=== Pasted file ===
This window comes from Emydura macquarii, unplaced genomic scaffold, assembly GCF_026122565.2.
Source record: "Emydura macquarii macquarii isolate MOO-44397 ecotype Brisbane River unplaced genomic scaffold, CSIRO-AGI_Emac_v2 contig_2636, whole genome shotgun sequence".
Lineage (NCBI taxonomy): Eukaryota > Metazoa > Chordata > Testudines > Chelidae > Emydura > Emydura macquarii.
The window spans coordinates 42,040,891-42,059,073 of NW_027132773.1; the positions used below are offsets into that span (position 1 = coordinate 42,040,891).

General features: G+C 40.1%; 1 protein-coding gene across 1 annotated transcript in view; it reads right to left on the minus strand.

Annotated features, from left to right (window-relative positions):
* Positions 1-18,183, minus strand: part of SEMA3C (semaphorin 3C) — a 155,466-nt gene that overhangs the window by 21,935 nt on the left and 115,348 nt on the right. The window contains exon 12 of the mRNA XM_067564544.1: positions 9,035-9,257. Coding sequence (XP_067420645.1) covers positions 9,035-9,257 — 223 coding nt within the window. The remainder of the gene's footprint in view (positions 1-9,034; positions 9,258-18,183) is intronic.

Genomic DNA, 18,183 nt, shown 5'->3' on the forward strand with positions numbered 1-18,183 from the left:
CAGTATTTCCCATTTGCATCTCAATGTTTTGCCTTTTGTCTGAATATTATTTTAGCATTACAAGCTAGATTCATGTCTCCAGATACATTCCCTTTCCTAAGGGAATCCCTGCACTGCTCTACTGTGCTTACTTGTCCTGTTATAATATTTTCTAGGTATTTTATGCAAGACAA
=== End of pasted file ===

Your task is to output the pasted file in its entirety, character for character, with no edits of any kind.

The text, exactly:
This window comes from Emydura macquarii, unplaced genomic scaffold, assembly GCF_026122565.2.
Source record: "Emydura macquarii macquarii isolate MOO-44397 ecotype Brisbane River unplaced genomic scaffold, CSIRO-AGI_Emac_v2 contig_2636, whole genome shotgun sequence".
Lineage (NCBI taxonomy): Eukaryota > Metazoa > Chordata > Testudines > Chelidae > Emydura > Emydura macquarii.
The window spans coordinates 42,040,891-42,059,073 of NW_027132773.1; the positions used below are offsets into that span (position 1 = coordinate 42,040,891).

General features: G+C 40.1%; 1 protein-coding gene across 1 annotated transcript in view; it reads right to left on the minus strand.

Annotated features, from left to right (window-relative positions):
* Positions 1-18,183, minus strand: part of SEMA3C (semaphorin 3C) — a 155,466-nt gene that overhangs the window by 21,935 nt on the left and 115,348 nt on the right. The window contains exon 12 of the mRNA XM_067564544.1: positions 9,035-9,257. Coding sequence (XP_067420645.1) covers positions 9,035-9,257 — 223 coding nt within the window. The remainder of the gene's footprint in view (positions 1-9,034; positions 9,258-18,183) is intronic.

Genomic DNA, 18,183 nt, shown 5'->3' on the forward strand with positions numbered 1-18,183 from the left:
CAGTATTTCCCATTTGCATCTCAATGTTTTGCCTTTTGTCTGAATATTATTTTAGCATTACAAGCTAGATTCATGTCTCCAGATACATTCCCTTTCCTAAGGGAATCCCTGCACTGCTCTACTGTGCTTACTTGTCCTGTTATAATATTTTCTAGGTATTTTATGCAAGACAA